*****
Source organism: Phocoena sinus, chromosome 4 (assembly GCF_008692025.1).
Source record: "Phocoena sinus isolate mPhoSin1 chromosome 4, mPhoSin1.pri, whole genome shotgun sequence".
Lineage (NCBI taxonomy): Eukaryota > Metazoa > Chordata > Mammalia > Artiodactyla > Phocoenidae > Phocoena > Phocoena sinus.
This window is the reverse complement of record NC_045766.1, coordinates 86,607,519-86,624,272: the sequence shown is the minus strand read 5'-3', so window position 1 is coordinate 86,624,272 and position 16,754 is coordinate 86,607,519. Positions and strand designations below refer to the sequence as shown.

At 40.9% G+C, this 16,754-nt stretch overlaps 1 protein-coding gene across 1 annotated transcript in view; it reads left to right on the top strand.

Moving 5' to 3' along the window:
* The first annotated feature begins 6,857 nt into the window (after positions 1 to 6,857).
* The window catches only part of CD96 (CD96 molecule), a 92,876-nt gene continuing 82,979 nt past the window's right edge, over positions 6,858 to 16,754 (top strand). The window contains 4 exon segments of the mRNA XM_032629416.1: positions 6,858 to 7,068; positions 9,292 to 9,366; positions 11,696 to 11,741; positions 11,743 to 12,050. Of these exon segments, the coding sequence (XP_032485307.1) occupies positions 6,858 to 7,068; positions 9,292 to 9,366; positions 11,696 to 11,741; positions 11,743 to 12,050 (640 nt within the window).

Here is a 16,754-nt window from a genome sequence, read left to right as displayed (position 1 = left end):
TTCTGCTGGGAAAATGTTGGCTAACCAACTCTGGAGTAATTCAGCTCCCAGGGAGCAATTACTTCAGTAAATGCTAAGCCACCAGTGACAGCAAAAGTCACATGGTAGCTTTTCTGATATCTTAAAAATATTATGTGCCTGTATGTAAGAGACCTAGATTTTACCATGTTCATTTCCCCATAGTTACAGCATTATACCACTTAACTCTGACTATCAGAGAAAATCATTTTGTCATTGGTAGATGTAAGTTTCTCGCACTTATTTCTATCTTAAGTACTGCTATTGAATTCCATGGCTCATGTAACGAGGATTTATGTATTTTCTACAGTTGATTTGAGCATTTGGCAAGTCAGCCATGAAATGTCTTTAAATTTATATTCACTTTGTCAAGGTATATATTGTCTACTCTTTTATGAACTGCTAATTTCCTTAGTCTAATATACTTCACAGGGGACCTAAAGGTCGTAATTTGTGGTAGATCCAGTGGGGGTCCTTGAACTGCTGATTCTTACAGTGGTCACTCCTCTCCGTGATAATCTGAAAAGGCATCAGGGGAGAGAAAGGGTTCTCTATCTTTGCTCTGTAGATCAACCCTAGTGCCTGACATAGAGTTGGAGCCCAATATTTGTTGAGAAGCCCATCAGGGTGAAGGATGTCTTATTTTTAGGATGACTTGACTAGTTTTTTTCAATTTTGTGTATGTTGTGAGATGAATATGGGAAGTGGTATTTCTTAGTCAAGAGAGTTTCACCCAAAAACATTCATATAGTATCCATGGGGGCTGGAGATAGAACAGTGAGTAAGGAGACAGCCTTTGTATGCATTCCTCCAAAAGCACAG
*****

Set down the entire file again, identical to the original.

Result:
Source organism: Phocoena sinus, chromosome 4 (assembly GCF_008692025.1).
Source record: "Phocoena sinus isolate mPhoSin1 chromosome 4, mPhoSin1.pri, whole genome shotgun sequence".
Lineage (NCBI taxonomy): Eukaryota > Metazoa > Chordata > Mammalia > Artiodactyla > Phocoenidae > Phocoena > Phocoena sinus.
This window is the reverse complement of record NC_045766.1, coordinates 86,607,519-86,624,272: the sequence shown is the minus strand read 5'-3', so window position 1 is coordinate 86,624,272 and position 16,754 is coordinate 86,607,519. Positions and strand designations below refer to the sequence as shown.

At 40.9% G+C, this 16,754-nt stretch overlaps 1 protein-coding gene across 1 annotated transcript in view; it reads left to right on the top strand.

Moving 5' to 3' along the window:
* The first annotated feature begins 6,857 nt into the window (after positions 1 to 6,857).
* The window catches only part of CD96 (CD96 molecule), a 92,876-nt gene continuing 82,979 nt past the window's right edge, over positions 6,858 to 16,754 (top strand). The window contains 4 exon segments of the mRNA XM_032629416.1: positions 6,858 to 7,068; positions 9,292 to 9,366; positions 11,696 to 11,741; positions 11,743 to 12,050. Of these exon segments, the coding sequence (XP_032485307.1) occupies positions 6,858 to 7,068; positions 9,292 to 9,366; positions 11,696 to 11,741; positions 11,743 to 12,050 (640 nt within the window).

Here is a 16,754-nt window from a genome sequence, read left to right as displayed (position 1 = left end):
TTCTGCTGGGAAAATGTTGGCTAACCAACTCTGGAGTAATTCAGCTCCCAGGGAGCAATTACTTCAGTAAATGCTAAGCCACCAGTGACAGCAAAAGTCACATGGTAGCTTTTCTGATATCTTAAAAATATTATGTGCCTGTATGTAAGAGACCTAGATTTTACCATGTTCATTTCCCCATAGTTACAGCATTATACCACTTAACTCTGACTATCAGAGAAAATCATTTTGTCATTGGTAGATGTAAGTTTCTCGCACTTATTTCTATCTTAAGTACTGCTATTGAATTCCATGGCTCATGTAACGAGGATTTATGTATTTTCTACAGTTGATTTGAGCATTTGGCAAGTCAGCCATGAAATGTCTTTAAATTTATATTCACTTTGTCAAGGTATATATTGTCTACTCTTTTATGAACTGCTAATTTCCTTAGTCTAATATACTTCACAGGGGACCTAAAGGTCGTAATTTGTGGTAGATCCAGTGGGGGTCCTTGAACTGCTGATTCTTACAGTGGTCACTCCTCTCCGTGATAATCTGAAAAGGCATCAGGGGAGAGAAAGGGTTCTCTATCTTTGCTCTGTAGATCAACCCTAGTGCCTGACATAGAGTTGGAGCCCAATATTTGTTGAGAAGCCCATCAGGGTGAAGGATGTCTTATTTTTAGGATGACTTGACTAGTTTTTTTCAATTTTGTGTATGTTGTGAGATGAATATGGGAAGTGGTATTTCTTAGTCAAGAGAGTTTCACCCAAAAACATTCATATAGTATCCATGGGGGCTGGAGATAGAACAGTGAGTAAGGAGACAGCCTTTGTATGCATTCCTCCAAAAGCACAG